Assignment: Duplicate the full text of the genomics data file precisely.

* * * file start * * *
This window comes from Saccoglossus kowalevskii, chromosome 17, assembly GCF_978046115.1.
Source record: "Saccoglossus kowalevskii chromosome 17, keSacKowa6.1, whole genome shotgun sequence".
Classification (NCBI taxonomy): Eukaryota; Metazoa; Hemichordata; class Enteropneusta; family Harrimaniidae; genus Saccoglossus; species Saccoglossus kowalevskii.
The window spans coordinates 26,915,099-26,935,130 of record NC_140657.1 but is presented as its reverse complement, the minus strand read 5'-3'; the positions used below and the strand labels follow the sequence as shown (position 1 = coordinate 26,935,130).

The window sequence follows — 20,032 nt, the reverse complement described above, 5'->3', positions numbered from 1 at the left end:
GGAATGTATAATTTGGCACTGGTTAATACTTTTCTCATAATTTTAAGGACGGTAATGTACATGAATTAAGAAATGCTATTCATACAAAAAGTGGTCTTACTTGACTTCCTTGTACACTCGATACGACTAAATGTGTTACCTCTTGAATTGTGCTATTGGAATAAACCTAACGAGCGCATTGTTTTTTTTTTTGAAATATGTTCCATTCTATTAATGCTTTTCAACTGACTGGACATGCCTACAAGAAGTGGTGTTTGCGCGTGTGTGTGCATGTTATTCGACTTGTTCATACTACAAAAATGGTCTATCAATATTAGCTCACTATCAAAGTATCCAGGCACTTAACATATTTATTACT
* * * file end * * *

This window comes from Saccoglossus kowalevskii, chromosome 17, assembly GCF_978046115.1.
Source record: "Saccoglossus kowalevskii chromosome 17, keSacKowa6.1, whole genome shotgun sequence".
Classification (NCBI taxonomy): Eukaryota; Metazoa; Hemichordata; class Enteropneusta; family Harrimaniidae; genus Saccoglossus; species Saccoglossus kowalevskii.
The window spans coordinates 26,915,099-26,935,130 of record NC_140657.1 but is presented as its reverse complement, the minus strand read 5'-3'; the positions used below and the strand labels follow the sequence as shown (position 1 = coordinate 26,935,130).

The window sequence follows — 20,032 nt, the reverse complement described above, 5'->3', positions numbered from 1 at the left end:
GGAATGTATAATTTGGCACTGGTTAATACTTTTCTCATAATTTTAAGGACGGTAATGTACATGAATTAAGAAATGCTATTCATACAAAAAGTGGTCTTACTTGACTTCCTTGTACACTCGATACGACTAAATGTGTTACCTCTTGAATTGTGCTATTGGAATAAACCTAACGAGCGCATTGTTTTTTTTTTTGAAATATGTTCCATTCTATTAATGCTTTTCAACTGACTGGACATGCCTACAAGAAGTGGTGTTTGCGCGTGTGTGTGCATGTTATTCGACTTGTTCATACTACAAAAATGGTCTATCAATATTAGCTCACTATCAAAGTATCCAGGCACTTAACATATTTATTACT